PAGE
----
A comprehensive assessment is undertaken concerning Norwegian studies on the mental health of immigrant children, youths, and young adults spanning the ages of 10 to 26 years. The principal aim is to assess inter-group as well as intra-group variations in symptoms of mental health problems (not clinically diagnosed psychiatric disorders) among preadolescents, adolescents and young adults who are either foreign born (first-generation immigrants) or born in Norway to two foreign-born parents (second generation). Included in the overview are studies based on the general immigrant populations as well as refugee groups, and unaccompanied minors arriving as asylum-seekers. It is determined that immigrant boys are especially vulnerable with respect to internalizing problems in elementary and junior high school years, while senior high school seems to be a sensitive period for immigrant girls. National group differences in reported internalizing problems were noted, particularly among the younger youths. In the older samples there was in general no support for the concept of a ‘migration morbidity association’. Thus, it appears that the question as to whether immigrant children and youth have more mental health problems than non-immigrants is highly dependent on national background and age group. It is recommends that future research should take a holistic, developmental approach in the study of psychosocial adjustment and mental health of immigrant background children and youth. In the Norwegian context, concepts such as ‘the immigrant paradox’ and ‘the migration morbidity association’ are generally of limited application toward shedding light on the topic of mental health of migrant children and youth.
Lori Wilkinson and David Ponka
The authors challenge many misperceptions people have about mental health and newcomers. In particular, they dismiss the notion that the experience of migration, particularly among refugees, is somehow psychologically and irreversibly damaging to newcomers. After summarizing the state of knowledge in Canada concerning the mental health outcomes of immigrant and refugee adults, children and youth, they examine in detail a number of interrelated dimensions: (1) complexities associated with identifying and tracking over time the mental health of refugees from the point of entry to Canada throughout their post-settlement experience; (2) the nature of the immigrant medical examination as a screening mechanism and its limitations; (3) the necessity for medical practitioners to treat refugees as a special case given their pre-migration experience with trauma and, for many, their post-settlement experience with post-traumatic stress disorder (PTSD); and (4), major challenges associated with ensuring proper access for refugees to the health-care system and needed systemic accommodations to better treat refugee mental health concerns in Canada.
Nicholas Biddle and Samuel G. Weldeegzie
The most recent data from the Household, Income and Labour Dynamics in Australia is examined to study self-assessed health among immigrants and whether their self-assessed health deteriorates the longer they stay in Australia. Immigrants from English-speaking countries have higher self-assessed health than native-born Australians, while migrants from ‘other’ countries tend to have no difference or worse health relative to the Australian born. Multivariate analysis confirms that immigrant health deteriorates with increasing duration of residence.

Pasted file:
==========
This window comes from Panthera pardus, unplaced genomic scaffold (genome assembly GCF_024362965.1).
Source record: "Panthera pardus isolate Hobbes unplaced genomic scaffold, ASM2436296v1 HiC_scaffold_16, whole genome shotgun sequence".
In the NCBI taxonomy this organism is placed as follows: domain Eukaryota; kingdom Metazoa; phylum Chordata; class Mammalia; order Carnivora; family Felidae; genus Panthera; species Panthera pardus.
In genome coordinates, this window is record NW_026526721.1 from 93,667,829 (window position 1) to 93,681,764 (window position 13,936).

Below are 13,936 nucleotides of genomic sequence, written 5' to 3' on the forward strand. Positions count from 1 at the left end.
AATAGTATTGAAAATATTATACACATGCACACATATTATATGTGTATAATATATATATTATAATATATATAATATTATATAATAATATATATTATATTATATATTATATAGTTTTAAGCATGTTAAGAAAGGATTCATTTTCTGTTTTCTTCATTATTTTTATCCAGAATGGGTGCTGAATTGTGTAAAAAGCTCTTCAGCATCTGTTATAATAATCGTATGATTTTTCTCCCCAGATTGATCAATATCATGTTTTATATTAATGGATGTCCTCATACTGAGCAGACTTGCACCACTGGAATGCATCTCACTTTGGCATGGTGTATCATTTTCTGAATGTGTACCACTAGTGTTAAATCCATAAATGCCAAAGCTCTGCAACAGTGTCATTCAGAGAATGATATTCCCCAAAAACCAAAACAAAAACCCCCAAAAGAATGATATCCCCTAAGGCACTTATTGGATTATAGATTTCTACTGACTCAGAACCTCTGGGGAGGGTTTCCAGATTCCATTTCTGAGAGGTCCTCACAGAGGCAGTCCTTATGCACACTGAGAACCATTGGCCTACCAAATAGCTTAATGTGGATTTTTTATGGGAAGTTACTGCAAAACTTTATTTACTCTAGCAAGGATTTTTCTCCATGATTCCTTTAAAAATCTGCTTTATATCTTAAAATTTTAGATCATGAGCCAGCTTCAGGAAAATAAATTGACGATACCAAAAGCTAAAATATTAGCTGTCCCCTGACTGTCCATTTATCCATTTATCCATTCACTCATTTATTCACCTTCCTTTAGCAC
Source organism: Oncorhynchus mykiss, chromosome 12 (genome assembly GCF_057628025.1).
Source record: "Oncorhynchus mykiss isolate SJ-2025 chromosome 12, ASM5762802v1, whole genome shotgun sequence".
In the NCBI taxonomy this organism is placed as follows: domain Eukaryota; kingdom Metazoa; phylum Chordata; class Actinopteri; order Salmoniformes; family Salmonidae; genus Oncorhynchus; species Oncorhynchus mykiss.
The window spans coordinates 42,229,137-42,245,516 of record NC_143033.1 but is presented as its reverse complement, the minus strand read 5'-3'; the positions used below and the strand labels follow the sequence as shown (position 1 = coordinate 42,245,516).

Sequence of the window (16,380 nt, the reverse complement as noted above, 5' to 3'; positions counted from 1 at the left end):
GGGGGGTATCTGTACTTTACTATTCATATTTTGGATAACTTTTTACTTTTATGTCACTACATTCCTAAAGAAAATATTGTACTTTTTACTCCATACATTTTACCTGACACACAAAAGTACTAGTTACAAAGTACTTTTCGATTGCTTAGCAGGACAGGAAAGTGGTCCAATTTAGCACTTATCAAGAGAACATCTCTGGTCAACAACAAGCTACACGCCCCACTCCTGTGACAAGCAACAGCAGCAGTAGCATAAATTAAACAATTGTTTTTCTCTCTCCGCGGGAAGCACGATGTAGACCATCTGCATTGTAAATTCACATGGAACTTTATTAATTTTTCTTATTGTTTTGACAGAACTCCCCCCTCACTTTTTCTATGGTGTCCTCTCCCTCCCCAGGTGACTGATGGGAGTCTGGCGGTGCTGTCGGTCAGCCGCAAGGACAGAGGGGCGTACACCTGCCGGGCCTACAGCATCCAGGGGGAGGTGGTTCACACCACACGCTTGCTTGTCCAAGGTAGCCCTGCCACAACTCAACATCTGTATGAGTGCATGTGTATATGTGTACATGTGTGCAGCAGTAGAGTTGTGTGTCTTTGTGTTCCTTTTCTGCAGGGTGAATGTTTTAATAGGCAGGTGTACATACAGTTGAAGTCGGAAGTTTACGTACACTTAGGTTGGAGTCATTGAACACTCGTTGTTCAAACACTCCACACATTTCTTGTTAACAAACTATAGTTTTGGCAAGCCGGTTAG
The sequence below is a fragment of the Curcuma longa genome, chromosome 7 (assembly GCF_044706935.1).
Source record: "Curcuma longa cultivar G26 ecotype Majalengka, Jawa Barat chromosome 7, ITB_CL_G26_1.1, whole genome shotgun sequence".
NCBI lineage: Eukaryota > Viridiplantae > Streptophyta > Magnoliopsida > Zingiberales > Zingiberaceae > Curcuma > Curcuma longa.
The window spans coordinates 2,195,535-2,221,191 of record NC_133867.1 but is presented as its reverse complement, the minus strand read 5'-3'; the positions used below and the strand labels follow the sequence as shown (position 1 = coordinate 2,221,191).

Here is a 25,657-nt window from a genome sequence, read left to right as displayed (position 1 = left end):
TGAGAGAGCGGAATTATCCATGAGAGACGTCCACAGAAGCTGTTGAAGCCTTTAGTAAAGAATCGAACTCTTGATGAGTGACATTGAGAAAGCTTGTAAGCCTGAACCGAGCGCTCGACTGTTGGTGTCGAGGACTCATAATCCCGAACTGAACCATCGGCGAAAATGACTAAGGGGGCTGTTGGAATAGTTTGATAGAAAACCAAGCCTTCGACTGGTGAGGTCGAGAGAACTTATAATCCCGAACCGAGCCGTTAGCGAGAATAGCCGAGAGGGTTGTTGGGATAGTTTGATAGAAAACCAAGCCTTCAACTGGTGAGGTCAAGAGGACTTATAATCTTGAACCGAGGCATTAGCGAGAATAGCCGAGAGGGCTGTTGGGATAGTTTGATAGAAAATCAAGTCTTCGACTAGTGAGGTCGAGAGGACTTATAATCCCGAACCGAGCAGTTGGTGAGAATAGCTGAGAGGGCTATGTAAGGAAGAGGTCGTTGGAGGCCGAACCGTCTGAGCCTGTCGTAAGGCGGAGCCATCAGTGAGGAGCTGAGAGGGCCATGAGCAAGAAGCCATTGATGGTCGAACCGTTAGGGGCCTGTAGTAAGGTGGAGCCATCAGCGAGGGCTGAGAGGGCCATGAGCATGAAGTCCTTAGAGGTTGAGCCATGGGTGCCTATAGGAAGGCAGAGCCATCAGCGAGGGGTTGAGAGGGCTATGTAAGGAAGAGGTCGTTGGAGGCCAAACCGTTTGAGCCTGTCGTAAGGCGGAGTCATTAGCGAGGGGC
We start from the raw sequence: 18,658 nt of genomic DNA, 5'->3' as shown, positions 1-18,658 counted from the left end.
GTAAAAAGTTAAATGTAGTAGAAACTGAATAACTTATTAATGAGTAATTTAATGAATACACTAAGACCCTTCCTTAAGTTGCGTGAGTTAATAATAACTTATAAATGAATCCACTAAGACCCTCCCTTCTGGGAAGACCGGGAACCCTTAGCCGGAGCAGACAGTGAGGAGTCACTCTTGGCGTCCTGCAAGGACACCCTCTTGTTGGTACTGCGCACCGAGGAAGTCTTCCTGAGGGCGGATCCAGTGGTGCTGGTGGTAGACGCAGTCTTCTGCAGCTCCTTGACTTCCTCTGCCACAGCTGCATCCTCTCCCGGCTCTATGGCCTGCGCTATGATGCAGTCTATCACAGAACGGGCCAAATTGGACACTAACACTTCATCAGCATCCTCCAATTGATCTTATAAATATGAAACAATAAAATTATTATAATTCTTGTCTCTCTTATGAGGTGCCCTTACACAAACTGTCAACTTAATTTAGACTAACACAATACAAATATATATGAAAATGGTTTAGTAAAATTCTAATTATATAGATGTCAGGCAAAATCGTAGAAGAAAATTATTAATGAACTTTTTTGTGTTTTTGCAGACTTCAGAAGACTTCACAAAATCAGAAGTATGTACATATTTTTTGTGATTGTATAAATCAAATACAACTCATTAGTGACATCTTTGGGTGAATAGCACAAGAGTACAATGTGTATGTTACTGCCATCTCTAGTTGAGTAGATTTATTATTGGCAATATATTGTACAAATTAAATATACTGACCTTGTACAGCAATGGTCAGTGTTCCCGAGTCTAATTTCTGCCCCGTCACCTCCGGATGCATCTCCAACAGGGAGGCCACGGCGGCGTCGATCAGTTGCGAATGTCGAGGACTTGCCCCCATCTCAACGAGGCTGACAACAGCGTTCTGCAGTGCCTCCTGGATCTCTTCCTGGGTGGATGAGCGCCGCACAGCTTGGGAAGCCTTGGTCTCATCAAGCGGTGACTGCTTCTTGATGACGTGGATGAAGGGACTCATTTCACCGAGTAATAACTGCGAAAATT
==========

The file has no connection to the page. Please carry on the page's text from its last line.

Graziella Caselli, Silvia Loi and Salvatore Strozza
Since the late 1970s, Italy has become a country of immigration after being one of the main European countries of emigration for more than a century. Notwithstanding the significant growth of the foreign population, there is limited knowledge on the health conditions and mortality levels of immigrants, and no information is available on refugees and asylum seekers. The authors rely on a variety of data sources including regional based surveys and studies, administrative records, and hospital data to form a picture of the health condition of immigrants in Italy. Based on the evidence assembled, it is found that, similar to other studies based on the experience of other countries, in Italy the health status of foreigners seems to be better than that of the Italian population. However, as is often noted in the literature, over time this advantage is reduced, changing toward convergence with the host population. It is suggested that in future research the mortality of foreigners needs to be examined with reference to the various nationalities, as these bring with them different social and cultural life histories, and, above all, different lifestyles and work histories, which have an important role in determining the various risks of disease and death.
Mortality differences among immigrants and their descendants in England and Wales are studied. The analysis involves an assessment of the hypothesis that data errors, particularly under-registration of migrant deaths, lies at the root of the immigrant mortality advantage. Test results suggest that the healthy migrant effect cannot be explained away by data errors, nor does the ‘salmon bias’ effect (that is, return selectivity) account for this mortality differential. The author discusses the accelerated health transition thesis in connection with immigrants from developing countries. Mortality variations by cause of death in first generation migrants and their second generation and beyond descendants are also explored. It is concluded that low mortality among migrants is mainly driven by low cancer mortality, and in some groups low cardiovascular disease mortality. The descendants of immigrants are not observed to share a mortality advantage.